New decision of the Swedish Patent and Market Court of Appeal addresses interface between new safety regulation for packaging of pharmaceuticals and parallel imports

As of 9 February 2019, most prescription medicines and some over-the-counter medicines for human use supplied in the European Union are required to have a unique identifier (a two-dimension barcode) and an anti-tampering device on their outer packaging. The anti-tampering device is a safety feature that shows whether the packaging has been opened or altered since it left the manufacturer, thereby ensuring that the content of the packaging is authentic.

These mandatory safety features are a key measure of the Falsified Medicines Directive which is part of the EU’s strategy to strengthen the security of the supply chain of medicines. The safety features are implemented through a delegated regulation that came into application on 9 February 2019 (this new system applies in all EU/EEA Member States, except for Greece and Italy, who have until 2025 to adjust their respective national systems). The unique identifier and the anti-tampering device on the packaging of the medicines will guarantee medicine authenticity for the benefit of patients, and will strengthen the security of the medicine supply chain, from manufacturers to distributors to pharmacies and hospitals. The unique identifier will be uploaded for each individual medicine to a central EU repository, where depending on the source, wholesalers will have to scan medicines at different points in the supply chain to verify their authenticity (pharmacies and hospitals will thus be able to check the information in this repository before providing them to patients).

Although the above stated security measures and the concerns for patient safety versus raising numbers of falsified medicines are important and introduced for obvious reasons, they also raise interesting questions concerning their interface with rules concerning parallel import of pharmaceuticals, the rights of the trademark holder and the way in which these are to be preserved in the new system. The case in the Swedish Patent and Market Court of Appeal concerned a request for preliminary injunction of the parallel importation of Novarti’s pharmaceuticals VOTIRENT, TYVERB, MEKINIST, TAFINLAR, GILENYA, AFINITOR, REVOLADE and TASIGNA.

Parallel imports? New challenges
Parallel importation of pharmaceuticals presents challenges that are not relevant for other products. While parallel importation is allowed in the EU (regional exhaustion), pharmaceuticals are products that may not be parallel imported without complying with certain mandatory requirements. First of all there has to be a Patient Information Leaflet (PIL) in the official language of the country where the pharmaceutical is to be sold, and/or the pharmaceutical in question may have to be repackaged since it may not be sold in the specific country in the same quantities as in the country of origin. Thus parallel importers have had to repackage pharmaceuticals and the question as to whether this constitutes trademark infringement has been an issue. In general in order for the parallel importer to be able to proceed to a repackaging (using the protected trademark) that does not constitute trademark infringement, the sale of these pharmaceutical must otherwise be impossible.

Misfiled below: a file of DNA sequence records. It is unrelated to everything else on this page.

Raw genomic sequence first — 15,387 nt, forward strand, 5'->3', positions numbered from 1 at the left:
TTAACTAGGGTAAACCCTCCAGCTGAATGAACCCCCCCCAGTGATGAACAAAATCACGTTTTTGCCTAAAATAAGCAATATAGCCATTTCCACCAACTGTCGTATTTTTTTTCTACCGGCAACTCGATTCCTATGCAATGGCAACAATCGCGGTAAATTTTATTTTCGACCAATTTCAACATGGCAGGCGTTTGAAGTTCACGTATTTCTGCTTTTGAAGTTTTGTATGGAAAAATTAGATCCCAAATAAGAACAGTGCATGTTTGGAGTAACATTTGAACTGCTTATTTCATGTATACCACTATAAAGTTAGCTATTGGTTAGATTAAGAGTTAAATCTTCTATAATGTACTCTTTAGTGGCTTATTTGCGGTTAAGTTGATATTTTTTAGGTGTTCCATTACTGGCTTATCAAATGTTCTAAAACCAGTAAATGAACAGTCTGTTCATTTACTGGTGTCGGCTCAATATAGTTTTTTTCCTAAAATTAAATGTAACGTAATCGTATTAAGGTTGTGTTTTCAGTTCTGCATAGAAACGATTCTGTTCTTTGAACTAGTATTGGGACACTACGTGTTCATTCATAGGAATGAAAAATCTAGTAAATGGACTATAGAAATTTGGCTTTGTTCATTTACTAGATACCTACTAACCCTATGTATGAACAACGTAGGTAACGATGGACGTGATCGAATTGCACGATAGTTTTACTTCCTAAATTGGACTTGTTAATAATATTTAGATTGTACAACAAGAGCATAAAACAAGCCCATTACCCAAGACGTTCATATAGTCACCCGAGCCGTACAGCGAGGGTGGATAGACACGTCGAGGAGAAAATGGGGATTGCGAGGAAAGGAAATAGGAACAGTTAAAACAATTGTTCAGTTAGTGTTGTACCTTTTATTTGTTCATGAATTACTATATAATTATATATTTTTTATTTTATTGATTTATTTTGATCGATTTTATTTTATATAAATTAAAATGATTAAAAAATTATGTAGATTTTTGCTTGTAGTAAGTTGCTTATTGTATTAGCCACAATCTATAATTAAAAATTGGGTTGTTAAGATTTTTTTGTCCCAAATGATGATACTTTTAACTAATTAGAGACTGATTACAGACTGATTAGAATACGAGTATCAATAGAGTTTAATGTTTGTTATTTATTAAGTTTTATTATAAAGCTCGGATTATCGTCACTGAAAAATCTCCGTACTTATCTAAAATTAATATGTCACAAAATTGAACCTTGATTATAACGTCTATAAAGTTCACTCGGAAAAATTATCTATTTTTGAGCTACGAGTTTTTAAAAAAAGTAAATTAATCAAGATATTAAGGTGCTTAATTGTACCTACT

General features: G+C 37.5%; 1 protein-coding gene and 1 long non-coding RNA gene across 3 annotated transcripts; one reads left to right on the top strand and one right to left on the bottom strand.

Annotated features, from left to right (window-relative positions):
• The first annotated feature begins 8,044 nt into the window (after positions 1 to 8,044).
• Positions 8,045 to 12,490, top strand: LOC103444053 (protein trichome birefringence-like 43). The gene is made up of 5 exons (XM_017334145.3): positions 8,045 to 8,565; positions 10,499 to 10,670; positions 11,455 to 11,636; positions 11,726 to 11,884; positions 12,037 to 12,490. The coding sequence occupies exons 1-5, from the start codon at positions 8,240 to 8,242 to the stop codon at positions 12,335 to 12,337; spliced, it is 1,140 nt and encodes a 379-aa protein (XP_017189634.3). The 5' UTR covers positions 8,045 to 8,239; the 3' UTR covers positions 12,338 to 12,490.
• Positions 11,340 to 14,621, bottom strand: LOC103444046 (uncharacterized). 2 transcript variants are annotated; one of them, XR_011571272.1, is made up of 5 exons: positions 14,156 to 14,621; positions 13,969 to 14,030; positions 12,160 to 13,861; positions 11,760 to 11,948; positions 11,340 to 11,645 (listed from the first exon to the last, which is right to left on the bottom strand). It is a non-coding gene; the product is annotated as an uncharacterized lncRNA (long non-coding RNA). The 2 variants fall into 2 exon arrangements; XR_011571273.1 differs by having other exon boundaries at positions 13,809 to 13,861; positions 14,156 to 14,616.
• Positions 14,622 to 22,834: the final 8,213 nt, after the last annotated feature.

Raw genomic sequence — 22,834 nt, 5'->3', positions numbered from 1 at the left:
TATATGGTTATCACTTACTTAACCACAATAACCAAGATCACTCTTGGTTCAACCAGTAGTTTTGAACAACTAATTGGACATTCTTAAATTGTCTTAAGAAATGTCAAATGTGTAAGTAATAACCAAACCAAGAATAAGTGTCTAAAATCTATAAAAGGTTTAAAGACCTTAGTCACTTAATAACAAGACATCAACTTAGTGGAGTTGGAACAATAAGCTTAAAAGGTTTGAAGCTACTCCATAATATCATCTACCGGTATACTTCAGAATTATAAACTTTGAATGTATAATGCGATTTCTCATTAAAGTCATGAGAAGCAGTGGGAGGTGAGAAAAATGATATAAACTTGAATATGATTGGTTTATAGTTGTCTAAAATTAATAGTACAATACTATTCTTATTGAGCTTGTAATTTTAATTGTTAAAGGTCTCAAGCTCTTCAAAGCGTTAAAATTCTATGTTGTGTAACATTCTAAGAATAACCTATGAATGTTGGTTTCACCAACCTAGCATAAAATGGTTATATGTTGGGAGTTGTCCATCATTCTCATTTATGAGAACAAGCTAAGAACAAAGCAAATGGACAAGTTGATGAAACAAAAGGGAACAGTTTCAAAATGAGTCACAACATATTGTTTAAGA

In its decision of the Patent and Market Court of Appeal (case nr PMÖ 8760-19, find here), the Court concluded that the new safety requirements (unique identifier and the anti-tampering device) means that it was impossible for the parallel importer Abacus to proceed to an importation of the pharmaceutical in Sweden without repackaging the product. Such a repackaging was thus, at this stage in the process and for the purposes of the preliminary infringement, is not to constitute repackaging.

The Court of Appeal, overruled the decision of the Patent and Market Court (Court of first instance) in the same case and reversed the preliminary injunction prohibiting importation of Novarti’s listed pharmaceuticals (with a penalty of 1.000.000). This decision may not be appealed

It will be interesting of course to see how the Court reasons in the infringement case.

It seems that one of the side-effects of the new safety regulations against falsified medicines will be the limited possibilities of rightholders to object repackaging for purposes of parallel importation.
New decision of the Swedish Patent and Market Court of Appeal addresses interface between new safety regulation for packaging of pharmaceuticals and parallel imports New decision of the Swedish Patent and Market Court of Appeal addresses interface between new safety regulation for packaging of pharmaceuticals and parallel imports Reviewed by Frantzeska Papadopoulou on Tuesday, October 01, 2019 Rating: 5

1 comment:

  1. What is meant with "preliminary infringement" in the text?


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